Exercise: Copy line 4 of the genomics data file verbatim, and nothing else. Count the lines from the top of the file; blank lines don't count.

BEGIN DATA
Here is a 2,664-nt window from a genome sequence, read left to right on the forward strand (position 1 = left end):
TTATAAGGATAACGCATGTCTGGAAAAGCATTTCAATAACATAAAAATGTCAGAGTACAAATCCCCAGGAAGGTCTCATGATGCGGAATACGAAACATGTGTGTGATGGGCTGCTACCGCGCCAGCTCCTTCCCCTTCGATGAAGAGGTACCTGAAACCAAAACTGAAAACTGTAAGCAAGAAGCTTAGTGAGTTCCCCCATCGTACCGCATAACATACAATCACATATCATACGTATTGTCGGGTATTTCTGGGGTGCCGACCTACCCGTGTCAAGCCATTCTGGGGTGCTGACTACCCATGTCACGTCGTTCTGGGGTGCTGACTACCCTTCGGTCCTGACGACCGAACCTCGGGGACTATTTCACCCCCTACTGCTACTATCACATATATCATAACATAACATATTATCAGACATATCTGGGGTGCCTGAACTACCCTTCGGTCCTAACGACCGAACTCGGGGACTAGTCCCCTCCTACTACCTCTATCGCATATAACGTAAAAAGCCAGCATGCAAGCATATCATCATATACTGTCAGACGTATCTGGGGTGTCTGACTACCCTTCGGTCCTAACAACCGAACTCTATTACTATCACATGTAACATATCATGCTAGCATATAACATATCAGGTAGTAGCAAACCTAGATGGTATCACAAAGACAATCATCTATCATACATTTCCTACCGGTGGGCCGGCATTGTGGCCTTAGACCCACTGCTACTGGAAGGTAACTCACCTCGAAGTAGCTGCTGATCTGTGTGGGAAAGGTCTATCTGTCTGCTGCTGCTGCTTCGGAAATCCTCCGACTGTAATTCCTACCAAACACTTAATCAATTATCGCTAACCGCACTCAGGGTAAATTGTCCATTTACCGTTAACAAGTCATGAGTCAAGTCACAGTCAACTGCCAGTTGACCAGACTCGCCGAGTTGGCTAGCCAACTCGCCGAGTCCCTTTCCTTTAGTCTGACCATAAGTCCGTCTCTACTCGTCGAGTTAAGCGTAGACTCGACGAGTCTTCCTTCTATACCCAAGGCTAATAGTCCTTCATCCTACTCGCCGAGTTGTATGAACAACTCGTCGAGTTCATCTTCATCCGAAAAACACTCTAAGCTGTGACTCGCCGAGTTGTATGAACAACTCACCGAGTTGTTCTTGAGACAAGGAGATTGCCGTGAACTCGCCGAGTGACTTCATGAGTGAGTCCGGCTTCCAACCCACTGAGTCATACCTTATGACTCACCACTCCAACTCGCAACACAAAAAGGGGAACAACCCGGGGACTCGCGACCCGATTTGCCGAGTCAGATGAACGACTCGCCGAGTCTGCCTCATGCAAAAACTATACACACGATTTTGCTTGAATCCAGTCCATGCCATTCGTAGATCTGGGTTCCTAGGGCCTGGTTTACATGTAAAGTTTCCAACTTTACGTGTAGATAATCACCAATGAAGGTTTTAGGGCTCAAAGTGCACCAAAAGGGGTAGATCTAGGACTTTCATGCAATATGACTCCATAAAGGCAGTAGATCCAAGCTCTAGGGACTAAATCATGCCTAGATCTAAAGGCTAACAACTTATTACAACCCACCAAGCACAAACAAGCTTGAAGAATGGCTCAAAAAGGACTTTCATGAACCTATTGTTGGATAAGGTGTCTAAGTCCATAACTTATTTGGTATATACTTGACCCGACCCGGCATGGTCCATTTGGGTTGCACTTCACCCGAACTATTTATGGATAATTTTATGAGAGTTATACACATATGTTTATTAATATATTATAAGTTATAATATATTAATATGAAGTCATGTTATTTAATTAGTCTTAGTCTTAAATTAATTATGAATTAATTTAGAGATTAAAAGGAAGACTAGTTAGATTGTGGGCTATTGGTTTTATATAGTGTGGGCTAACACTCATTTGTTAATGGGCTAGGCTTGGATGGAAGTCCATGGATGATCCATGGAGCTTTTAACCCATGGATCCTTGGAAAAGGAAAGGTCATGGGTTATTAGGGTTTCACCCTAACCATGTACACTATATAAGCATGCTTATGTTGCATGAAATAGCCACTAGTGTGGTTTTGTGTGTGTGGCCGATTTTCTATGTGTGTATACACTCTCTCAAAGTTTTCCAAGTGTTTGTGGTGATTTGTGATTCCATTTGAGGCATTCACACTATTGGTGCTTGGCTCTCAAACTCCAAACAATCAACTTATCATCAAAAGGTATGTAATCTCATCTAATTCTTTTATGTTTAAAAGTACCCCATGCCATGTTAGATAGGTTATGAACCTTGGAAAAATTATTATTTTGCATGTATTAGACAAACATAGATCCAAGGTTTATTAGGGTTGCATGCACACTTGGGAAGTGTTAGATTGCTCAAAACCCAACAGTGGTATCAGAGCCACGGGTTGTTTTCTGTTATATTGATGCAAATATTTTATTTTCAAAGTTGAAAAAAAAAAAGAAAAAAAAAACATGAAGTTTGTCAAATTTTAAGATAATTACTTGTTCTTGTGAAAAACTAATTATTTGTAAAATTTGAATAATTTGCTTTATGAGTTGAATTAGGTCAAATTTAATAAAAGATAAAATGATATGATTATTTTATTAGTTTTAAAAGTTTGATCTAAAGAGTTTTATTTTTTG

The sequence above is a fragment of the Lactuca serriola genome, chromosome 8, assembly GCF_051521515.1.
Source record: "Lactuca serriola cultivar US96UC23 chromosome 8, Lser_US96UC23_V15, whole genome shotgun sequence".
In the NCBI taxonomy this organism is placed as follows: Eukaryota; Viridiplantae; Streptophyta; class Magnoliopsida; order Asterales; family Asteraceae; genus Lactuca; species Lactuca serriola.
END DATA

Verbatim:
Source record: "Lactuca serriola cultivar US96UC23 chromosome 8, Lser_US96UC23_V15, whole genome shotgun sequence".